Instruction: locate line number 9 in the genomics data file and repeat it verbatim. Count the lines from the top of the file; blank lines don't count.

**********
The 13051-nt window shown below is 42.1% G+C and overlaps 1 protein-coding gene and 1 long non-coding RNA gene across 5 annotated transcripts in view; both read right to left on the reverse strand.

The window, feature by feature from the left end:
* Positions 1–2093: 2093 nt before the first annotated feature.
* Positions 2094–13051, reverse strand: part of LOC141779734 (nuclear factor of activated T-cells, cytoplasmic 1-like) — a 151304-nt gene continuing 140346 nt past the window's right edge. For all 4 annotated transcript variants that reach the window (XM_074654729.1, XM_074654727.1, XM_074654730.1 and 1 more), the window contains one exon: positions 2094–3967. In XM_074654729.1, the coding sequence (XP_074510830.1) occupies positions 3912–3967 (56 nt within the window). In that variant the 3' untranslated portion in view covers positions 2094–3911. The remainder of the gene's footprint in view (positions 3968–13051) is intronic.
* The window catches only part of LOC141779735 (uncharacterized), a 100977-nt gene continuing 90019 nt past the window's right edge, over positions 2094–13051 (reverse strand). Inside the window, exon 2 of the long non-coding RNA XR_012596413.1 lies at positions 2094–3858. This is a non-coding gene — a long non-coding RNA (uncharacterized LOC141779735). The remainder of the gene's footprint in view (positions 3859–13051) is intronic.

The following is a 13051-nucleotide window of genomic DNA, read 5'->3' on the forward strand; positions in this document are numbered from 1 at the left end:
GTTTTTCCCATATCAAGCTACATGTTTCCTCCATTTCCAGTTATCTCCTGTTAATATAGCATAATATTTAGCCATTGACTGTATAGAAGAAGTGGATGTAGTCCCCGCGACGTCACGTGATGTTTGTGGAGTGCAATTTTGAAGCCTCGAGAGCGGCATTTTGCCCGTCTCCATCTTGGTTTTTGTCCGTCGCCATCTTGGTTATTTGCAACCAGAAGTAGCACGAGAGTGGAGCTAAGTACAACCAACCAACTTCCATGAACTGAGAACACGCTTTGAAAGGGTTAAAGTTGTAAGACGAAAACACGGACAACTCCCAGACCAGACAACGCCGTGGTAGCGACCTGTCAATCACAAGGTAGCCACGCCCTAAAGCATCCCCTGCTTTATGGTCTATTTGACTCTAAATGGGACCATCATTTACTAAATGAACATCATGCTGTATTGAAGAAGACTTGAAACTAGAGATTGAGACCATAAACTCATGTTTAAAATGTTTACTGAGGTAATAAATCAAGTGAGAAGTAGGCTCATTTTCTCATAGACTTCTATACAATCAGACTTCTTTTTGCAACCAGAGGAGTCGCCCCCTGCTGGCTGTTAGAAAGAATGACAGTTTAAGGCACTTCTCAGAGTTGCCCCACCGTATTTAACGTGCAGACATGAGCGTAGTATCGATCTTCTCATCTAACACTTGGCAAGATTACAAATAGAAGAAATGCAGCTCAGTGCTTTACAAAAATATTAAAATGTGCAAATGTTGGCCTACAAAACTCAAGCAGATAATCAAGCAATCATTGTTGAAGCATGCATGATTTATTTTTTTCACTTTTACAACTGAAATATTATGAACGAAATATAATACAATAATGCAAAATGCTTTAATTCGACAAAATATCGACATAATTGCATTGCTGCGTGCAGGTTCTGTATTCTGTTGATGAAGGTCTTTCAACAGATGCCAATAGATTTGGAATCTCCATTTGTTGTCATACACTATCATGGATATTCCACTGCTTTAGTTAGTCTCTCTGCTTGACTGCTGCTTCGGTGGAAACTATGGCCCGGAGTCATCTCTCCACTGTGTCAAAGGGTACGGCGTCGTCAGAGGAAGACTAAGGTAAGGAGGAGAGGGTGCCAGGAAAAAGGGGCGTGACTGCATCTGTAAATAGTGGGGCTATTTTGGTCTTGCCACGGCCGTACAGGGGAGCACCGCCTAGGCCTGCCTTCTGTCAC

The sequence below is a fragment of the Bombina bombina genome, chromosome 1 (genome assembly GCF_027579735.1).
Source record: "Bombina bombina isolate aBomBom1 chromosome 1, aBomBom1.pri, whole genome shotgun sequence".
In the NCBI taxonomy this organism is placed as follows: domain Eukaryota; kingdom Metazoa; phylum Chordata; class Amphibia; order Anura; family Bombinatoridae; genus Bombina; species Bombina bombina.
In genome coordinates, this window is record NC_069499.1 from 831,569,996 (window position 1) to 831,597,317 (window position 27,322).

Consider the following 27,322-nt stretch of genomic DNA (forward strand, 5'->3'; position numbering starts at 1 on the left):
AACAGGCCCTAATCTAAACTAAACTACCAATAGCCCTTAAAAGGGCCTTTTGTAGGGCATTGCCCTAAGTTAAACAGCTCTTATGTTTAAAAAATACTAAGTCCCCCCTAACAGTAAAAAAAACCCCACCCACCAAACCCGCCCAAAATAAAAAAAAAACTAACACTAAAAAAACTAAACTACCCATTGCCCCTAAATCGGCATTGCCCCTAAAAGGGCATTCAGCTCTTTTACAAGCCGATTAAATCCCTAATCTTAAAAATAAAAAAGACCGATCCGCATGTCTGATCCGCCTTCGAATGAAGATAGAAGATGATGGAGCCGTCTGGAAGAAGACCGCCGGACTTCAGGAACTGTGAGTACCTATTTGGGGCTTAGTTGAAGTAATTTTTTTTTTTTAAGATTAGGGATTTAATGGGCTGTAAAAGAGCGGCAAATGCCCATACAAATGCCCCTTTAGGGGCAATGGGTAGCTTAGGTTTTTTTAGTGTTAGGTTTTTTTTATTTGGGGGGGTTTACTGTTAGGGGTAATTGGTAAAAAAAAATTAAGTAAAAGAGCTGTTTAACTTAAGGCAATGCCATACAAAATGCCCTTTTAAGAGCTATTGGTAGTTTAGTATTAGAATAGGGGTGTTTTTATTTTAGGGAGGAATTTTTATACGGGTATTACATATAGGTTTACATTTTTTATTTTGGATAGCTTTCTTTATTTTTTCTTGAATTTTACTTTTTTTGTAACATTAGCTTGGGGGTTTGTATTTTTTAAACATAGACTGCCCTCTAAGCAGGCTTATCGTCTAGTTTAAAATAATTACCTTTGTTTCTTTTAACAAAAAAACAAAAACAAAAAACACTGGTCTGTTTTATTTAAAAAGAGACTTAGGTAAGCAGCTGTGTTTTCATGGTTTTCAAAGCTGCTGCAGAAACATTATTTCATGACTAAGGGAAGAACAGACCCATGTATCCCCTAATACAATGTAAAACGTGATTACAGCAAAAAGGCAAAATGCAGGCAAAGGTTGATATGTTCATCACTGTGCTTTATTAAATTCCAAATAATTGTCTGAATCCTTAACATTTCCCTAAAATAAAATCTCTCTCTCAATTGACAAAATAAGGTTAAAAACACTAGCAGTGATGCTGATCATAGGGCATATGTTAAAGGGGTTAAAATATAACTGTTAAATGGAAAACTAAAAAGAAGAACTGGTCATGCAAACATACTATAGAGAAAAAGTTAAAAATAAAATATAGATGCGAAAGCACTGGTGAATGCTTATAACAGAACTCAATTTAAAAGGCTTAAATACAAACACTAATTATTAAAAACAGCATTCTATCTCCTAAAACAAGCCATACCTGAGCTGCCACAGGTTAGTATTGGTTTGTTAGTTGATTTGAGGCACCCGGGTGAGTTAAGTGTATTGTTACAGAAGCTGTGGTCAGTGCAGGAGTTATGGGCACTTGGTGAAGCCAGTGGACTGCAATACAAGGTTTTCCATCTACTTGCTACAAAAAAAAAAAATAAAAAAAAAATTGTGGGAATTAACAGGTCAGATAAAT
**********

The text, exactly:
Source record: "Bombina bombina isolate aBomBom1 chromosome 1, aBomBom1.pri, whole genome shotgun sequence".